Herald Sun - Motoring - - Working Wheels -

Christ­mas came early for loot­ers in Brazil when a truck car­ry­ing tele­vi­sions crashed, spilling its cargo on a high­way near the city of Paragom­i­nas in the coun­try’s north. Footage up­loaded to the in­ter­net shows lo­cals scarper­ing with the large TVs, which will be hot property in the coun­try that hosts the World Cup foot­ball car­ni­val next month. One en­ter­pris­ing mo­tor­cy­clist took off with a par­tic­u­larly large TV, helped by his pil­lion pas­sen­ger. The newly formed Na­tional Heavy Ve­hi­cle Reg­u­la­tor has a new boss: Sal Petroc­citto, for­mer roads and rail chief at Queens­land’s Depart­ment of Trans­port and Main Roads. He has been ap­pointed to suc­ceed Richard Han­cock. Petroc­citto al­ready has some ex­pe­ri­ence of the NHVR as he is cur­rently the Queens­land govern­ment rep­re­sen­ta­tive on the NHVR Project Im­ple­men­ta­tion Board, which has a vi­tal role in try­ing to get the trou­bled body up and run­ning. The com­pany that im­ports CAT Trucks from the United States has had a name change. It was called NC2 Global Aus­tralia, but now goes by the name Nav­is­tar Aus­pac Pty Ltd. NC2 was formed as a joint ven­ture be­tween Nav­is­tar and Cater­pil­lar in 2008 in or­der to re­badge In­ter­na­tional trucks for sale in sev­eral mar­kets around the world, but Cater­pil­lar pulled out of the ven­ture in 2011 (al­though its name is still used). CAT Trucks is cur­rently ex­pand­ing its lineup in Aus­tralia, with two lo­cally de­vel­oped mod­els in­clud­ing a new short-bon­net CT630S and a heavy-duty CT650. Lin­fox could pull out of a se­ries of trans­port in­dus­try groups, in­clud­ing the Aus­tralian Truck­ing As­so­ci­a­tion, over its push to use black boxes for driver mon­i­tor­ing. Chief ex­ec­u­tive Michael Byrne says he wants in­dus­try groups to do more to im­prove driver safety by us­ing the black boxes, de­spite some oper­a­tors push­ing back against a roll­out of the data col­lec­tors. Lin­fox is com­mit­ted to black box tech­nol­ogy, which sends all types of data such as speed, throt­tle use, brak­ing rate and lo­ca­tion to a fleet man­ager and be­lieves it is both fair and cost ef­fec­tive. “Some of those as­so­ci­a­tions have a dif­fer­ent view, so it’s prob­a­bly time to leave some of those as­so­ci­a­tions,” Byrne says. Mercedes Benz Aus­tralia has is­sued a re­call for its Freight­liner brand to fix faulty seat belts.It is call­ing back 213 Coron­ado and Ar­gosy rigs to fix the belts. The re­call no­tice says the “seat belt tongue may bind in the seat belt buckle. Con­se­quently, when the seat belt re­lease but­ton is pressed, the belt may not re­lease.” This could be a prob­lem in the event of a crash as the oc­cu­pant may not be able to un­buckle the belt. The trucks were sold be­tween Au­gust 1 and De­cem­ber 31 last year. Af­fected own­ers will be con­tacted.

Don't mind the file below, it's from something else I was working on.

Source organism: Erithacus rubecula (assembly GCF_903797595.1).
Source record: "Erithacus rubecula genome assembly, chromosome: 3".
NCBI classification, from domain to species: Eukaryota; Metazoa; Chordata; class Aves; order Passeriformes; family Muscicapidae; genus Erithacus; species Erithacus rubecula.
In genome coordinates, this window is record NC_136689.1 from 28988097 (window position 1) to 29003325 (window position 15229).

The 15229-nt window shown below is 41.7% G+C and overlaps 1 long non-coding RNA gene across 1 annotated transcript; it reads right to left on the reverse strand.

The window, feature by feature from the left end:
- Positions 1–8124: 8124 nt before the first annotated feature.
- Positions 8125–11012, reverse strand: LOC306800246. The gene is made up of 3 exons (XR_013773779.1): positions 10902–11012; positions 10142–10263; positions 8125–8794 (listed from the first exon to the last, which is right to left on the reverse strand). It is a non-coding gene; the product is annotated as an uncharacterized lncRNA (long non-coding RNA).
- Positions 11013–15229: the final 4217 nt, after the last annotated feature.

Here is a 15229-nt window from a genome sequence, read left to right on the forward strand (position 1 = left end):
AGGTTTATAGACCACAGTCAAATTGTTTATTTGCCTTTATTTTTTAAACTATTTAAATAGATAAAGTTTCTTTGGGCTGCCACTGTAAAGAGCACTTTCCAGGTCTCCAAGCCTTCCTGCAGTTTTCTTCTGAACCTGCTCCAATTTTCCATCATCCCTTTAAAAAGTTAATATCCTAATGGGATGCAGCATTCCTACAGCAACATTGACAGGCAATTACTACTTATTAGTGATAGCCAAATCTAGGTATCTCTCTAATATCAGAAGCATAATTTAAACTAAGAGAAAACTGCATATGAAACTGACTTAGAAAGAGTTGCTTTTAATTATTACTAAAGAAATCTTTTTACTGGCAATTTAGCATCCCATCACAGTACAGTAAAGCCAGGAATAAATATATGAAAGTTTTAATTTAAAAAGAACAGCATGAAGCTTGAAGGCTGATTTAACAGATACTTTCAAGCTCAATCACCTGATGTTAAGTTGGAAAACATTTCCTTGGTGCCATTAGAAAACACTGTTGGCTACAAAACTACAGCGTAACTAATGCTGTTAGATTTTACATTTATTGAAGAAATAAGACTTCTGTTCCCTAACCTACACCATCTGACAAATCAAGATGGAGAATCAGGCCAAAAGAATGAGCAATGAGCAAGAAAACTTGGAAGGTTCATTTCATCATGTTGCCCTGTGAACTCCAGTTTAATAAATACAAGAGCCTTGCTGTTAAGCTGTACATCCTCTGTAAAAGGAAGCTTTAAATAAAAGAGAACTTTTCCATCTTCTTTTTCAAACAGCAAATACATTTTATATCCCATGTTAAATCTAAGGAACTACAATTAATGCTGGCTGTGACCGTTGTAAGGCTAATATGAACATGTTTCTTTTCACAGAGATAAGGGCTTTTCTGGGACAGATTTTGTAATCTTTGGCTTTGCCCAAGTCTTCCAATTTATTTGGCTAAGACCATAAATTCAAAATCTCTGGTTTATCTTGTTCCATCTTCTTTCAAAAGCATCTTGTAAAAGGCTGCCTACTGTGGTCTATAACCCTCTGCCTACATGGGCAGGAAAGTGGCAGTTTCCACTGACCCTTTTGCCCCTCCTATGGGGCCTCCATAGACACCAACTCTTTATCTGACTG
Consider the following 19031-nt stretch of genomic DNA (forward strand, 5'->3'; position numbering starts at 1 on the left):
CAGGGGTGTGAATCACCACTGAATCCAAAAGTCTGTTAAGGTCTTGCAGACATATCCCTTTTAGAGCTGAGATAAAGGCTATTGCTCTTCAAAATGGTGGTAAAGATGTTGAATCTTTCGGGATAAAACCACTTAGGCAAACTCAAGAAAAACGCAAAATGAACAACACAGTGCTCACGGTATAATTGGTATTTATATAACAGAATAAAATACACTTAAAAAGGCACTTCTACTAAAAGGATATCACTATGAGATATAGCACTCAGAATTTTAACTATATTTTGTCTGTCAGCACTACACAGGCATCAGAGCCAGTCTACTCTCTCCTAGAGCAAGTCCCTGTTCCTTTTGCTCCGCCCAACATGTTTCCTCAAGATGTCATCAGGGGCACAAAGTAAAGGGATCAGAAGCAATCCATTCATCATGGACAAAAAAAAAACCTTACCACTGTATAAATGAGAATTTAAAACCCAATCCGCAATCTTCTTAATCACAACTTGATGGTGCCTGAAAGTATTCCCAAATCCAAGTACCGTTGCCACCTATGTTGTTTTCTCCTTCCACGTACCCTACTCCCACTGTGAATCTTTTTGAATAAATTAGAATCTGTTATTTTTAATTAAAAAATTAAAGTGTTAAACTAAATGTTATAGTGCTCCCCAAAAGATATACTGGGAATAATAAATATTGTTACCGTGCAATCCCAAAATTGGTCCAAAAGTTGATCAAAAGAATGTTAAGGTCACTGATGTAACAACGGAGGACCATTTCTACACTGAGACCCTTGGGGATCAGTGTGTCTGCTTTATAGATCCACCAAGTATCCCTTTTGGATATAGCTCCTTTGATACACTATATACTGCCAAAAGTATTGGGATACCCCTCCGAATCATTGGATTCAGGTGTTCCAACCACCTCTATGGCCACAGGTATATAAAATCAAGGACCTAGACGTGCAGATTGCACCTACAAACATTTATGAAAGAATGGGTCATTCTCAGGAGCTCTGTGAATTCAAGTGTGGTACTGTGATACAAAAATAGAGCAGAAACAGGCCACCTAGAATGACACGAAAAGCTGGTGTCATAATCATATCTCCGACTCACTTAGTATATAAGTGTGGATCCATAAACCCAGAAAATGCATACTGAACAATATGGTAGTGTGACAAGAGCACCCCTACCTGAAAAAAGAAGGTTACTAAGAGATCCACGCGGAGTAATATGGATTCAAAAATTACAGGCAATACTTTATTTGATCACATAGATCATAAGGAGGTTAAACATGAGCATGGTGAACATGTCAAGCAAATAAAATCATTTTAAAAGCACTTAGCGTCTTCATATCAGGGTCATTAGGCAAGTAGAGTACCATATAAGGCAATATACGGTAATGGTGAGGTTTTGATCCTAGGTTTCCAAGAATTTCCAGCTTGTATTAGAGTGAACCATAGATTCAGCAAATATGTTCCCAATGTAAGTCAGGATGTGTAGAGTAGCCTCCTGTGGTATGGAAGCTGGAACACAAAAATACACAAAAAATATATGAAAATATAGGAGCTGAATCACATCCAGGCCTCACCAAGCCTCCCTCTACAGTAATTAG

Newspapers in English

Newspapers from Australia

© PressReader. All rights reserved.